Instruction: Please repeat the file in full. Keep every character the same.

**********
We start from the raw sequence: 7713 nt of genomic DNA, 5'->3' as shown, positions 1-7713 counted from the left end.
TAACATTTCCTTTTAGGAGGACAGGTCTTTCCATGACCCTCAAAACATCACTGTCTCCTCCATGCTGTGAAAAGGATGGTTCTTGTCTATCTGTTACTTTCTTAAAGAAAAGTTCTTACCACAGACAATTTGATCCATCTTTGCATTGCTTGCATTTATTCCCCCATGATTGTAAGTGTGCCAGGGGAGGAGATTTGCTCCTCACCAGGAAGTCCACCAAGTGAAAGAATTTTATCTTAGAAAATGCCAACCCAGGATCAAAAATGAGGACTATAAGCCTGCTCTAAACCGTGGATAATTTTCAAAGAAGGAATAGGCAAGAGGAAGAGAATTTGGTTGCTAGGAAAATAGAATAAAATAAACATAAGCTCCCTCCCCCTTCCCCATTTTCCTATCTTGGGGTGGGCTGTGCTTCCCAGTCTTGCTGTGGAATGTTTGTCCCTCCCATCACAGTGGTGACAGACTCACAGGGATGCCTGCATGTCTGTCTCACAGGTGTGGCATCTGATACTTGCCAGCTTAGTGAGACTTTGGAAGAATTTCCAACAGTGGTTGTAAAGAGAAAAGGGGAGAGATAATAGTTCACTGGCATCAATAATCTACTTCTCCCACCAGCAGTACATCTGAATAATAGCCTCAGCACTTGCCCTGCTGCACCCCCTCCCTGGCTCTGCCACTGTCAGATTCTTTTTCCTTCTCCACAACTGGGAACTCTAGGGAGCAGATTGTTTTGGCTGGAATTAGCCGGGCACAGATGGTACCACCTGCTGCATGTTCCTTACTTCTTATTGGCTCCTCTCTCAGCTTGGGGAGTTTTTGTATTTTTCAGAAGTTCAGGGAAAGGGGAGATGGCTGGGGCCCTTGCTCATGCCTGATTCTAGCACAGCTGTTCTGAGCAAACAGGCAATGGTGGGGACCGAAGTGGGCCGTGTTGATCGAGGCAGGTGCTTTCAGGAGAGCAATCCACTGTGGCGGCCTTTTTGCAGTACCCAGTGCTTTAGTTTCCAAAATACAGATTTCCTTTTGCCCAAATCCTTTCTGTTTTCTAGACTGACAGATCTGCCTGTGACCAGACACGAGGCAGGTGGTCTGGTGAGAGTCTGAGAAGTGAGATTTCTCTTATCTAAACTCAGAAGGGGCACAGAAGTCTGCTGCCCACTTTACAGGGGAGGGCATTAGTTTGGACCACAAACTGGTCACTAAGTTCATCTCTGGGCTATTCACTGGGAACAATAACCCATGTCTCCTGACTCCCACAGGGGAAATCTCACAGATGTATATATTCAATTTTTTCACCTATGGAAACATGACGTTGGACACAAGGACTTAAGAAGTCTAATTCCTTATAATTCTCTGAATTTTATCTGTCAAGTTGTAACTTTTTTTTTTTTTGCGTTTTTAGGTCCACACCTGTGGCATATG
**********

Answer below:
We start from the raw sequence: 7713 nt of genomic DNA, 5'->3' as shown, positions 1-7713 counted from the left end.
TAACATTTCCTTTTAGGAGGACAGGTCTTTCCATGACCCTCAAAACATCACTGTCTCCTCCATGCTGTGAAAAGGATGGTTCTTGTCTATCTGTTACTTTCTTAAAGAAAAGTTCTTACCACAGACAATTTGATCCATCTTTGCATTGCTTGCATTTATTCCCCCATGATTGTAAGTGTGCCAGGGGAGGAGATTTGCTCCTCACCAGGAAGTCCACCAAGTGAAAGAATTTTATCTTAGAAAATGCCAACCCAGGATCAAAAATGAGGACTATAAGCCTGCTCTAAACCGTGGATAATTTTCAAAGAAGGAATAGGCAAGAGGAAGAGAATTTGGTTGCTAGGAAAATAGAATAAAATAAACATAAGCTCCCTCCCCCTTCCCCATTTTCCTATCTTGGGGTGGGCTGTGCTTCCCAGTCTTGCTGTGGAATGTTTGTCCCTCCCATCACAGTGGTGACAGACTCACAGGGATGCCTGCATGTCTGTCTCACAGGTGTGGCATCTGATACTTGCCAGCTTAGTGAGACTTTGGAAGAATTTCCAACAGTGGTTGTAAAGAGAAAAGGGGAGAGATAATAGTTCACTGGCATCAATAATCTACTTCTCCCACCAGCAGTACATCTGAATAATAGCCTCAGCACTTGCCCTGCTGCACCCCCTCCCTGGCTCTGCCACTGTCAGATTCTTTTTCCTTCTCCACAACTGGGAACTCTAGGGAGCAGATTGTTTTGGCTGGAATTAGCCGGGCACAGATGGTACCACCTGCTGCATGTTCCTTACTTCTTATTGGCTCCTCTCTCAGCTTGGGGAGTTTTTGTATTTTTCAGAAGTTCAGGGAAAGGGGAGATGGCTGGGGCCCTTGCTCATGCCTGATTCTAGCACAGCTGTTCTGAGCAAACAGGCAATGGTGGGGACCGAAGTGGGCCGTGTTGATCGAGGCAGGTGCTTTCAGGAGAGCAATCCACTGTGGCGGCCTTTTTGCAGTACCCAGTGCTTTAGTTTCCAAAATACAGATTTCCTTTTGCCCAAATCCTTTCTGTTTTCTAGACTGACAGATCTGCCTGTGACCAGACACGAGGCAGGTGGTCTGGTGAGAGTCTGAGAAGTGAGATTTCTCTTATCTAAACTCAGAAGGGGCACAGAAGTCTGCTGCCCACTTTACAGGGGAGGGCATTAGTTTGGACCACAAACTGGTCACTAAGTTCATCTCTGGGCTATTCACTGGGAACAATAACCCATGTCTCCTGACTCCCACAGGGGAAATCTCACAGATGTATATATTCAATTTTTTCACCTATGGAAACATGACGTTGGACACAAGGACTTAAGAAGTCTAATTCCTTATAATTCTCTGAATTTTATCTGTCAAGTTGTAACTTTTTTTTTTTTTGCGTTTTTAGGTCCACACCTGTGGCATATG